Spencer Dinwiddie’s health much bigger concern for No. 15 Colorado than Sunday’s loss

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Just seven days ago No. 15 Colorado put together an offensive performance worthy of a Pac-12 title contender, scoring 101 points in their win over then-No. 10 Oregon. Guards Askia Booker and Spencer Dinwiddie combined for 50 points and 11 assists, proving to be too much for one of the nation’s better backcourts. With those two leading the way, Tad Boyle’s Buffaloes have the perimeter skill needed to compete not only with the best of the Pac-12 but also make some noise in the NCAA tournament as well.

However things can change due to injuries, and in Colorado’s 71-54 loss at Washington on Sunday afternoon their Pac-12 title hopes may have been dealt a major blow. With just under three minutes remaining in the first half Dinwiddie went down with a non-contact left knee injury, one that sidelined the junior for the remainder of the game and left the Buffaloes without their floor general.

Leading by three at the time and by the same margin at the half, Colorado was a shell of itself without “The Mayor,” and that’s understandable given Dinwiddie’s influence not only from a skill standpoint but also the way in which he leads the team. While it wouldn’t be wise to speculate on the severity of the injury Colorado’s second half performance illustrated the need for other leaders to emerge, most notably Booker.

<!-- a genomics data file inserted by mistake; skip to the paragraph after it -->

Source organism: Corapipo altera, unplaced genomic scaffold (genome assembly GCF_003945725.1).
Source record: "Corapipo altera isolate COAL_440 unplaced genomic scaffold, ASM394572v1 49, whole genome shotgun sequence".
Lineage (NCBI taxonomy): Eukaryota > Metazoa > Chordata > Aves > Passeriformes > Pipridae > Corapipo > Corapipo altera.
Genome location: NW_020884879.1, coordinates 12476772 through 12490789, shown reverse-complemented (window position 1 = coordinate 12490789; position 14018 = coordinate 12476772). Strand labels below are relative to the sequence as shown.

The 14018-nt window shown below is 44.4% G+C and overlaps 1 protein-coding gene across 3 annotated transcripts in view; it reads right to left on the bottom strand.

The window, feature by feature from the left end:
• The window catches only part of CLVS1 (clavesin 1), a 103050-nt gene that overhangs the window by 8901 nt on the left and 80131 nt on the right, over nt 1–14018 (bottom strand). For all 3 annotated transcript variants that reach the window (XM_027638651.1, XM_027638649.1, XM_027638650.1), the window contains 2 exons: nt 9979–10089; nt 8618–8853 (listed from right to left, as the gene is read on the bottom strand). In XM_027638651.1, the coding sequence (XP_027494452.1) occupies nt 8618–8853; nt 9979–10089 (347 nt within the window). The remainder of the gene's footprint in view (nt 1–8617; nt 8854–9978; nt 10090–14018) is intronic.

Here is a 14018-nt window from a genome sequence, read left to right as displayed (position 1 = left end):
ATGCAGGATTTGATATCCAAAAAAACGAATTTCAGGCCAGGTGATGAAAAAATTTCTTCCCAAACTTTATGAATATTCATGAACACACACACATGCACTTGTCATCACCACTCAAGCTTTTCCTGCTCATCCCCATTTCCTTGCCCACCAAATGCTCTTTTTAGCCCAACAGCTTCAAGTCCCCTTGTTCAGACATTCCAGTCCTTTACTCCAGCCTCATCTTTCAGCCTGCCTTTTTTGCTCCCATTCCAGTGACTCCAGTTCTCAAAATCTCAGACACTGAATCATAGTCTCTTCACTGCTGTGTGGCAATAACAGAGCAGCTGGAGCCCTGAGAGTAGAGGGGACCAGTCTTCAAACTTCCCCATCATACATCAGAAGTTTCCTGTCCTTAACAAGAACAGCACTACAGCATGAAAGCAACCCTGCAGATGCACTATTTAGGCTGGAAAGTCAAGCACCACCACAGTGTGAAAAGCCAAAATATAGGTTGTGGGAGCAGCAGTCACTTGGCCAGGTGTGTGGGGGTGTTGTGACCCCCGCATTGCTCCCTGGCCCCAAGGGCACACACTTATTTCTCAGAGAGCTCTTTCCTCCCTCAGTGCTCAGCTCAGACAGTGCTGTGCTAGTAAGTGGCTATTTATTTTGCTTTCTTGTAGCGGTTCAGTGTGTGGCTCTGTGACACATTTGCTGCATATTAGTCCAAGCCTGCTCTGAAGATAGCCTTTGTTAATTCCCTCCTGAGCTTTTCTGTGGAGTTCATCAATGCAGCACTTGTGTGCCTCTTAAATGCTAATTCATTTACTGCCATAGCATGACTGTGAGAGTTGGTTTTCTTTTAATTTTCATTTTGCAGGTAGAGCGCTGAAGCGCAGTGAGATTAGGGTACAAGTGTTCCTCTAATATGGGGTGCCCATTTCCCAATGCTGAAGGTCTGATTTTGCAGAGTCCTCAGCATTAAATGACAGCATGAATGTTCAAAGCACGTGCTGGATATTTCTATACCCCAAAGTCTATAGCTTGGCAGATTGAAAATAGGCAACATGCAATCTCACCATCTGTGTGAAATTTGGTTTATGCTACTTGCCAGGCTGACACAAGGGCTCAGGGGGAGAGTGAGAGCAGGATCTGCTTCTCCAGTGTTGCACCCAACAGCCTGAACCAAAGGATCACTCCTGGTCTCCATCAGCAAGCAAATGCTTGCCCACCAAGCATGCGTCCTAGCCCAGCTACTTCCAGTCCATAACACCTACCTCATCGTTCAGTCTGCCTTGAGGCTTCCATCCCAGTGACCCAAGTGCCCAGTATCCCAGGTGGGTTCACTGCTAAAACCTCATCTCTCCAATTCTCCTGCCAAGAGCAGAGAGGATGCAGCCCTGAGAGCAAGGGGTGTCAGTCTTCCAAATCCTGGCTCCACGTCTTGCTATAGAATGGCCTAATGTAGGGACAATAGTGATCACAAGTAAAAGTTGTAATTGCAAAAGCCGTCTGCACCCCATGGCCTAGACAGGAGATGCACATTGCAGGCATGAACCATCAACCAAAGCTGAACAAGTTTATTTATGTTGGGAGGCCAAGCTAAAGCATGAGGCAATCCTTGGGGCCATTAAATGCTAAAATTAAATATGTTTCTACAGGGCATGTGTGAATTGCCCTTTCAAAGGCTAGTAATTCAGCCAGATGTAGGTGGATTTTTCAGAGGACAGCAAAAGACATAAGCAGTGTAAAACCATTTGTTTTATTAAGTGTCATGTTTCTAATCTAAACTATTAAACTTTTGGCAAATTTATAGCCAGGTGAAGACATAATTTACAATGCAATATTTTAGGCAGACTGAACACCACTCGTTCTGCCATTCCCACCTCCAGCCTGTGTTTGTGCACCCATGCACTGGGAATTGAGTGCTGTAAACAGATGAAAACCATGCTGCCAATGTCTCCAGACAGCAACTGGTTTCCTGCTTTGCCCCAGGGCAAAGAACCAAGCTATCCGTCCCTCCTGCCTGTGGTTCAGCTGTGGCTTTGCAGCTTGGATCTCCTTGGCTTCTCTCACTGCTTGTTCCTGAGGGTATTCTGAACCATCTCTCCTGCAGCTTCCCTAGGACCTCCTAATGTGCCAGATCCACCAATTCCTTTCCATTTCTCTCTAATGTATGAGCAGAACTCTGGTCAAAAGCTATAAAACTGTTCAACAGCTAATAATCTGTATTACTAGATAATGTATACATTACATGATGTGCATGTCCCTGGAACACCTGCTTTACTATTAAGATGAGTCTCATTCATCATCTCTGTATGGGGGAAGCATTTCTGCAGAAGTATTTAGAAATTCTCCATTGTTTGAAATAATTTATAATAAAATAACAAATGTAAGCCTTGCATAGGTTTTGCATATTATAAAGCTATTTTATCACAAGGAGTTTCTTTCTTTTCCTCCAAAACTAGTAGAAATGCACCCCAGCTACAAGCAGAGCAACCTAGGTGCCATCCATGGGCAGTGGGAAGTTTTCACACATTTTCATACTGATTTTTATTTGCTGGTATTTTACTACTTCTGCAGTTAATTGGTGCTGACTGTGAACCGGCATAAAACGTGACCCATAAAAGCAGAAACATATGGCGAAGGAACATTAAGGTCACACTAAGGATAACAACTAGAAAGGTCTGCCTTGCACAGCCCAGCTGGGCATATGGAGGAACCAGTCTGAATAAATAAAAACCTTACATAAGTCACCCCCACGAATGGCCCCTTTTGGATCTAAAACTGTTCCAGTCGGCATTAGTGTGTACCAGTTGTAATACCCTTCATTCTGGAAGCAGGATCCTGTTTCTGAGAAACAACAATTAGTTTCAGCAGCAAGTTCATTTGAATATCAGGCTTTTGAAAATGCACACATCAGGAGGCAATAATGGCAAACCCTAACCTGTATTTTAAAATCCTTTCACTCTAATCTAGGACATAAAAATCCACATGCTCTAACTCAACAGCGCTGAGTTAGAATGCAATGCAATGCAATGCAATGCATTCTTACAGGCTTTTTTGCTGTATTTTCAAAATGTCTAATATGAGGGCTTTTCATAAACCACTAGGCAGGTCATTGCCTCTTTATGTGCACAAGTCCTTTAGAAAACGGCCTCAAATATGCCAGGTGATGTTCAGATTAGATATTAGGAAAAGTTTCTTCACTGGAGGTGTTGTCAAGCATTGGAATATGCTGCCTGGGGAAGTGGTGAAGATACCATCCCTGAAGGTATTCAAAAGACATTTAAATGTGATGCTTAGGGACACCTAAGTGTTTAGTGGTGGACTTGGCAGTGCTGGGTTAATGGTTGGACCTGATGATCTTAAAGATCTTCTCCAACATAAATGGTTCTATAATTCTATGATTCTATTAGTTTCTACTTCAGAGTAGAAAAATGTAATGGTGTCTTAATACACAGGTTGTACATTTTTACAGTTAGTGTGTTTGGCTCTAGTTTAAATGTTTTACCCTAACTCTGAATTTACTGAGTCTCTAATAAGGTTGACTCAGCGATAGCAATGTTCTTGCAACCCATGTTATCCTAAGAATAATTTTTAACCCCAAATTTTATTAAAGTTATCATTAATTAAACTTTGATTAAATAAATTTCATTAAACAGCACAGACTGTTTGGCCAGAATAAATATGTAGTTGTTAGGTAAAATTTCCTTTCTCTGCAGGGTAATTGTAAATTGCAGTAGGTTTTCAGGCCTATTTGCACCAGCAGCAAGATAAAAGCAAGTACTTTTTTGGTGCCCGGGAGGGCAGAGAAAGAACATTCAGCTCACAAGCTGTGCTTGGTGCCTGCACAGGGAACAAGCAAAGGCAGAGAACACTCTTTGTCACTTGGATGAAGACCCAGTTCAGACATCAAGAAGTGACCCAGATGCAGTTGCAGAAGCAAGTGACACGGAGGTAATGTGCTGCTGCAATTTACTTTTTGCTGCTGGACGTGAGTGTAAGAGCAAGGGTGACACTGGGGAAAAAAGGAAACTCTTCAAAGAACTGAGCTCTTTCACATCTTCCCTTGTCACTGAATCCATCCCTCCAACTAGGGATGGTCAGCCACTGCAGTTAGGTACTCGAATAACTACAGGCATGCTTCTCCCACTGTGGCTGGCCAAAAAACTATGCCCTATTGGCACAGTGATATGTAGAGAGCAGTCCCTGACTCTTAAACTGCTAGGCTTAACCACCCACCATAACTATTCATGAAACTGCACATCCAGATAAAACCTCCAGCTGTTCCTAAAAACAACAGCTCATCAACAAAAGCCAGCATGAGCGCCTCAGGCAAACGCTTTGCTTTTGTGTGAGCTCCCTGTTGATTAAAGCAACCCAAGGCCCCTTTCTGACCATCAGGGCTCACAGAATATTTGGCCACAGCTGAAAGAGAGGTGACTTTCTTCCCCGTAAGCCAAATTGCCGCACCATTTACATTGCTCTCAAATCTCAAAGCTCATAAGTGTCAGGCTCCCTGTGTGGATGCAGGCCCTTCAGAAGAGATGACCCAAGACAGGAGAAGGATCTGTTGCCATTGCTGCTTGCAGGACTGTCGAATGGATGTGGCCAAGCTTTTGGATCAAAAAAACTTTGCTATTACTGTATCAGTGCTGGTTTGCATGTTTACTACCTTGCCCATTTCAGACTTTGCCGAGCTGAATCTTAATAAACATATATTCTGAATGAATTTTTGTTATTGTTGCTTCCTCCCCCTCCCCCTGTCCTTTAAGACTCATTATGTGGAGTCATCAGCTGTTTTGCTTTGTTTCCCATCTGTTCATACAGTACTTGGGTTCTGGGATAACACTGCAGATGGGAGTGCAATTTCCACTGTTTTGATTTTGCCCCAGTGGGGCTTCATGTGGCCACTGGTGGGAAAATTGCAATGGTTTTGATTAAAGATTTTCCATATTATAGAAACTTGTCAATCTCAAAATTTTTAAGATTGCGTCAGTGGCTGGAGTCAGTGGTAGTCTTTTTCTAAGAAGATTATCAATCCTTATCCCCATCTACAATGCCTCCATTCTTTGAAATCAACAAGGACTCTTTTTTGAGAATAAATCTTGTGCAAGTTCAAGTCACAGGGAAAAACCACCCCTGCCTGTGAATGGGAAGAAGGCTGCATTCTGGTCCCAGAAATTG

Booker’s two games in the State of Washington were ones that he’ll want to forget moving forward, as he followed up a 2-for-12 outing at Washington State with an 0-for-9 afternoon on Sunday. Booker was held scoreless for the first time since the 2012 Pac-12 tournament title game, which the Buffaloes won against Arizona.

Colorado was nowhere near as fortunate this time around, with the Dinwiddie injury and Washington’s C.J. Wilcox scoring a career-high 31 points being reasons why. If Dinwiddie is sidelined for an extended amount of time Colorado needs a more consistent Booker, and that includes his not allowing offensive struggles to influence the other areas of his game.

While there is a need to acknowledge that losing your sidekick in such sudden fashion will impact the mindset of a player (and this can be said for the other Buffaloes as well), Colorado’s going to need Booker to be the leader if they’re to move forward without Dinwiddie.

Washington deserves credit for the way in which they played in the second half, with Wilcox and Andrew Andrews taking advantage of the opportunities they were able to create on the offensive end of the floor. However it’s clear that Colorado’s an entirely different team without Spencer Dinwiddie.

The question for Colorado is whether or not they’ll be able to rebound from this major personnel loss if the junior’s out for the long haul. While the Buffaloes have multiple options, it will likely be Askia Booker who determines the path they take moving forward.

Michigan State playing zone? It’s possible

Tom Izzo
Associated Press
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Throughout Tom Izzo’s tenure at Michigan State the team’s half-court man-to-man defense has been a staple, and the Spartans have generally proven difficult to have a high rate of offensive success against. The reliance on that defense is why Izzo’s conversations earlier this summer about using some token full-court pressure due to the shortening of the shot clock caught some people off-guard.